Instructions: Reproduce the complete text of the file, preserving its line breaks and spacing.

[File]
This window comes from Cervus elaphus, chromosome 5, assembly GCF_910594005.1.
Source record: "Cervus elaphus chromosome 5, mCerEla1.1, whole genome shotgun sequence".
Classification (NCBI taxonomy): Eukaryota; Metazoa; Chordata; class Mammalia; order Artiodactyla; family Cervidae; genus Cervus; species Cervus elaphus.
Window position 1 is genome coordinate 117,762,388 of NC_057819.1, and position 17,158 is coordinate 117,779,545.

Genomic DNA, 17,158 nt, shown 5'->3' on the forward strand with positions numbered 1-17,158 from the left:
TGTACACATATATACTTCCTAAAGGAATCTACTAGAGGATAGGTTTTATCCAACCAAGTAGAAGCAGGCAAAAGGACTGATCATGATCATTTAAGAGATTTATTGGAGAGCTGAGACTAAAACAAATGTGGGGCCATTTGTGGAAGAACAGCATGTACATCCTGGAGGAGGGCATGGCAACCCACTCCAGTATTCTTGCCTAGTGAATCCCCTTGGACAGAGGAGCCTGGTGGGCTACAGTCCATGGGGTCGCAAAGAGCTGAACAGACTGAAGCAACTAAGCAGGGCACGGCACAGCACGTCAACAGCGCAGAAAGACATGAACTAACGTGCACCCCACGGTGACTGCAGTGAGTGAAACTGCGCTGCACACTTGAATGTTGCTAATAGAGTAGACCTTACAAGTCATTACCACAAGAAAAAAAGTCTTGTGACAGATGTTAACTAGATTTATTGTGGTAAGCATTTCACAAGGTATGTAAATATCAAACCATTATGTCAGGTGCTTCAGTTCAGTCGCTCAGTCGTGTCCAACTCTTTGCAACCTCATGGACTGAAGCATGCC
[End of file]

This window comes from Cervus elaphus, chromosome 5, assembly GCF_910594005.1.
Source record: "Cervus elaphus chromosome 5, mCerEla1.1, whole genome shotgun sequence".
Classification (NCBI taxonomy): Eukaryota; Metazoa; Chordata; class Mammalia; order Artiodactyla; family Cervidae; genus Cervus; species Cervus elaphus.
Window position 1 is genome coordinate 117,762,388 of NC_057819.1, and position 17,158 is coordinate 117,779,545.

Genomic DNA, 17,158 nt, shown 5'->3' on the forward strand with positions numbered 1-17,158 from the left:
TGTACACATATATACTTCCTAAAGGAATCTACTAGAGGATAGGTTTTATCCAACCAAGTAGAAGCAGGCAAAAGGACTGATCATGATCATTTAAGAGATTTATTGGAGAGCTGAGACTAAAACAAATGTGGGGCCATTTGTGGAAGAACAGCATGTACATCCTGGAGGAGGGCATGGCAACCCACTCCAGTATTCTTGCCTAGTGAATCCCCTTGGACAGAGGAGCCTGGTGGGCTACAGTCCATGGGGTCGCAAAGAGCTGAACAGACTGAAGCAACTAAGCAGGGCACGGCACAGCACGTCAACAGCGCAGAAAGACATGAACTAACGTGCACCCCACGGTGACTGCAGTGAGTGAAACTGCGCTGCACACTTGAATGTTGCTAATAGAGTAGACCTTACAAGTCATTACCACAAGAAAAAAAGTCTTGTGACAGATGTTAACTAGATTTATTGTGGTAAGCATTTCACAAGGTATGTAAATATCAAACCATTATGTCAGGTGCTTCAGTTCAGTCGCTCAGTCGTGTCCAACTCTTTGCAACCTCATGGACTGAAGCATGCC